North Carolina Newspapers

    BUY EASTER SEALS
VOLUME TWENTY
Communities Continue
. Work For Phone Service
The Community Development
Clubs of Jacks Creek, Brush Creek
and Green Mountain are making
an all—out effort to secure tele
phone service for their commun
ities and other rural communities
in the county, according to John'
Randolph of the Brush Creek Club.
Representatives from these comm
unities and other communities in
the county have met with officials
of the Western Carolina Telephone
Company to discuss means of sec
uring service in rural areas, Ran-
Typhoid Cases
Reported In Bald
Creek Section
Two cases of typhoid fever have
been reported in the Bald Creek
area by the Health Department
this week. Since the cases were
diagnosed, 207 children have been
inoculated for typhoid in the Bald
Creek School, and 126 have re
ceived inoculations at the Dis
trict Health office in Burnsville.
Dr. C. F. Mcßae, district health
officer, said that it is always ad
visable to take the inoculation be
fore hot weather.
Burnsville School
Orchestra To Flay
Over WTOE
The Burnsville Elementary
School Orchestra, directed by Mrs.
H. K. Helmle, will present a short
program on the Children’s Rtour
over*WTOE, Spruce Pine, at 9:00
Members of the string section
of the orchestra are Carolyn Ray,
Marietta Atkins, Janet Gornto,
Martha Bradshaw, Robert Allen,
Charles Adair and Mrs. R. K. !
Helmle.
The wood-wind players are
Nancy Higgins,. Judy Ramsey,
Susan Hall and Selden Gladden.
Members of the brass section are
Jimmy Lewis, Rafe Arrowood,
Mickey Sholes, Charles Randolph,
Donald Anglin, Barrow Carter
and Bobby Angel.
The drums and other percussion
instruments are played by Ronnie
Bailey and Garry Honeycutt.
The orchestra will be accom
panied on the piano bj*>Mrs- War
ren S. Reeve. . \ f
Mrs. LeFevre Passes
Away In Nursing ,
Home
The Intelligencer-Journal o f
Lancaster, Pennsylvania, carried
the following notice in its issue of
March 21st, 1956.
Mrs. Rose D. LeFevre, 82, wife
of John S. LeFevre, formerly of
Burnsville, N. C., died at 2:45 p.
m., March 20, at the Fairview
Manor Nursing Home, Columbia, >
after a long illness.
She was a guest at the home for
eight months and prior to that
time resided with a nephew and :
niece, Mr. and Mrs. Earle R. Le-
Fevre, 140 S. Queen St.
She was a daughter of the late
Charles and Ellen Gillette Day
and her late husband was a miss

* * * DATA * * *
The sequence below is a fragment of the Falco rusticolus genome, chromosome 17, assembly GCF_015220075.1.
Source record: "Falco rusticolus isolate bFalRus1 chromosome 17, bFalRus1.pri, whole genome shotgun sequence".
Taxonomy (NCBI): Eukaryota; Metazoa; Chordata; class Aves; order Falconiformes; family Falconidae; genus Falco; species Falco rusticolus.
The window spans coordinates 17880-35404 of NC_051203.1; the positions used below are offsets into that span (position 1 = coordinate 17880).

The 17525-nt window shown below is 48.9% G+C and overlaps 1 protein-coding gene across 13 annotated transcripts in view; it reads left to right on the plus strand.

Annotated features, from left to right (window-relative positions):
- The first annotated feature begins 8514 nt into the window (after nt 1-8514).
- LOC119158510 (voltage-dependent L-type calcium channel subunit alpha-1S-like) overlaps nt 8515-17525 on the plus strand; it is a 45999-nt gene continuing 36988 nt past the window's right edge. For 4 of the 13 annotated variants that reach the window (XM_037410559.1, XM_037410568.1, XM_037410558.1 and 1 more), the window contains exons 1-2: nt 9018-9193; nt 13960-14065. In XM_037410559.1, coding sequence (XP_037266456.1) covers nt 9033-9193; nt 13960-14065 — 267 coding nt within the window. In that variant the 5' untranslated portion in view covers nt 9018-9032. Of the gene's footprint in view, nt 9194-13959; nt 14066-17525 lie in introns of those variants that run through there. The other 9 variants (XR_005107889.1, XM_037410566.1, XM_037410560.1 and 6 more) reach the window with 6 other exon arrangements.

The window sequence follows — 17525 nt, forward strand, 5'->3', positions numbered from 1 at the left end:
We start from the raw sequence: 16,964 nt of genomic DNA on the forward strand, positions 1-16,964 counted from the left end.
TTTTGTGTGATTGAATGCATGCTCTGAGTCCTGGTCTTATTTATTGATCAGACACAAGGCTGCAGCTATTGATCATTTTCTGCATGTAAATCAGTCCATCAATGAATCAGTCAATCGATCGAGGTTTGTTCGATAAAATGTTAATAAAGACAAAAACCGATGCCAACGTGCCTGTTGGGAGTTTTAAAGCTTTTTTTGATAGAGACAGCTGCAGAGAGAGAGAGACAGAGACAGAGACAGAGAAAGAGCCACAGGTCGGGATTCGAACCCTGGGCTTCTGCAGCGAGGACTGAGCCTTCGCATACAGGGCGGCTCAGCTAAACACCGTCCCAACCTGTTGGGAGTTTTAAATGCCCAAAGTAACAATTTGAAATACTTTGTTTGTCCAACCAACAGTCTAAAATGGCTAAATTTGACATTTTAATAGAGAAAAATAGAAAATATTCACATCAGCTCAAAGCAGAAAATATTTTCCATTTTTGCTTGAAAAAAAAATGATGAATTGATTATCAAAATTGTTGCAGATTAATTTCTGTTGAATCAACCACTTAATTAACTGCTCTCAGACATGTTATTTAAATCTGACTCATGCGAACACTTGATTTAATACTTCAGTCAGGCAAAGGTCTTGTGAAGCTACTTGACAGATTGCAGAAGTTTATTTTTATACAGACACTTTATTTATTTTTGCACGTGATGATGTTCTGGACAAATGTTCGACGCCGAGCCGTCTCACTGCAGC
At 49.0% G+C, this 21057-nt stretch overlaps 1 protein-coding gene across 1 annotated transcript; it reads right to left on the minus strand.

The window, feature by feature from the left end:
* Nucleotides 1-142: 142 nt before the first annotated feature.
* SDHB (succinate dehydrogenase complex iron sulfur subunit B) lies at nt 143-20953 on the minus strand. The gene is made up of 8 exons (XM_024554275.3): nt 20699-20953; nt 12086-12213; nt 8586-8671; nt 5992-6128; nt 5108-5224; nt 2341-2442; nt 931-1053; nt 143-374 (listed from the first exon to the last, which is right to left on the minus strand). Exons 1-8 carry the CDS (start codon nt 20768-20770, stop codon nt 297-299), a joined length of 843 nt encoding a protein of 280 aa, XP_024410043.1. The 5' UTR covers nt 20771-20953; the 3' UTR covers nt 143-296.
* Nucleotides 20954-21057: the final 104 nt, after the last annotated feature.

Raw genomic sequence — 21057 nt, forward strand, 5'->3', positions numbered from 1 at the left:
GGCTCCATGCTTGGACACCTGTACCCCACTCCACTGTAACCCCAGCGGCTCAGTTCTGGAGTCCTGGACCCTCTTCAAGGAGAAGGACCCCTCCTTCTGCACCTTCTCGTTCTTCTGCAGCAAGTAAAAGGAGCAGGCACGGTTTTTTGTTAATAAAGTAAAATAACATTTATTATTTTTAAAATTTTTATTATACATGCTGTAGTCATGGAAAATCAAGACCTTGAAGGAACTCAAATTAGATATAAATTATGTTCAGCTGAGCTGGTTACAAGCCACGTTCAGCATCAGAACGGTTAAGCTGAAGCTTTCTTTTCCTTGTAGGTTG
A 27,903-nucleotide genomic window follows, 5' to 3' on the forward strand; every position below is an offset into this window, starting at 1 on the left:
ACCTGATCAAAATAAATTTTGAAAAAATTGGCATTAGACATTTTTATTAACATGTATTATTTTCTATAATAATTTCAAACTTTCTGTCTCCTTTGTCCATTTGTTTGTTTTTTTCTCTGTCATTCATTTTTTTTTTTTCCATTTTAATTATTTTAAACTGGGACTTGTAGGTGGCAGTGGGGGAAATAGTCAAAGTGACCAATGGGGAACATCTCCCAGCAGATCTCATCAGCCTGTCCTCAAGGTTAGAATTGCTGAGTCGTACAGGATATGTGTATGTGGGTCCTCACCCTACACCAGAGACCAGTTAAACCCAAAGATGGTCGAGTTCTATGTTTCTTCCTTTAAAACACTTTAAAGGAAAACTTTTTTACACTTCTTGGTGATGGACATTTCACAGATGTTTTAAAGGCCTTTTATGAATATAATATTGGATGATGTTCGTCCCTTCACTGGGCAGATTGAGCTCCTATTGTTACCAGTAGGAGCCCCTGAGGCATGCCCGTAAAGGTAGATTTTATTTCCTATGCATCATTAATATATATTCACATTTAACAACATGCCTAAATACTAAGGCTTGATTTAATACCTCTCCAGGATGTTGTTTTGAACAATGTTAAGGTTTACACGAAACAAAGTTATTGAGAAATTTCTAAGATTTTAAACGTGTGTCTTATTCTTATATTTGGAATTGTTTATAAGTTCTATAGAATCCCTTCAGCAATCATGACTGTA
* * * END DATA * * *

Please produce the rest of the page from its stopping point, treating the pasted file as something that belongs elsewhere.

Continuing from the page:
ionary in Burnsville ' before his
death. She was an active member
of the Burnsville Presbyterian
Church and was instrumental in
the organization of the Burns
ville library.
Surviving are a brother and tw<j
sisters: Earle Day, New Canaan,
Conn.; Miss Elizabeth Day, Ches
ter, Conn.; and Mrs. George Alpers,
Westfield, N. J.
CARD OF THANKS
We wish to express our thanks
to our many friends and neigh
bors for their kindness and sym
pathy shown us during the illness
and death of our husband and
father.
The Family of Charles C. Byrd
The Yancey Record
SUB. RATES $2.00 YEAR.
dolph said. No headway was made
; for service, he stated.
A recent meeting with rural com
munity heads was held to discuss
probable ways that telephone ser
-1 vice might be available to rural
areas. At the meeting a motion
was made and carried by vote to
form a Telephone Cooperative' to
build telephone lines in this county
and other counties if other lines
are desired.
The group from the different
communities met recently at
Clearmont High School with
Marion J. Shuffler, field represen
tative of the N. C. REA, for the
' purpose of planning a cooperative
organization for telephone line
construction and service.
Growing out of this meeting is a
county—wide meeting scheduled
for April 3 at 8 p. m. in the Court
House here to discuss further plans
for the cooperative organization,
Randolph said.
Randolph said one person from
each community in the county has 1
been selected and each of these is
being asked to select two addi
tional people in his community to
attend the county—wide meeting.
Plan Sought For
More ‘Family Doctors’
Washington, D. C,, March 27
The cooperation of Burnsville is
sought in a new plan to train
more family doctors. The plan
was outlined here in the Capitol
at the close of the Bth annual
Scientific Assembly of the Ameri
can Academy of General Practice
by the organization’s new presi
dent, Dr. J. S. Detai,
Burnsville was represented by
Dr. Winston A. Y. Sargent as
some 5,000 general practicioners
, from all parts of the country par
ticipated in the session. The con
sensus was that the “pendulum is
swinging” away from specialist
and back to the family doctor. ,
Dr. Detai reported ’ much en
thusiasm for a plan which involv
es close cooperation with the na
tion’s 80 medical schools. Dr.
Detai pointed out that many Aca-,
demy members want to help train
medical students who plan to en
ter general practice.
The doctors would teach in the
medical schools’ gen cal practice I
departments and would also take'
medical students into their" offices
and off house calls and hospital'
rounds. * - |
The Academy president said
that in many areas, particularly (
large cities, there is a surplus of
specialists, especially general sur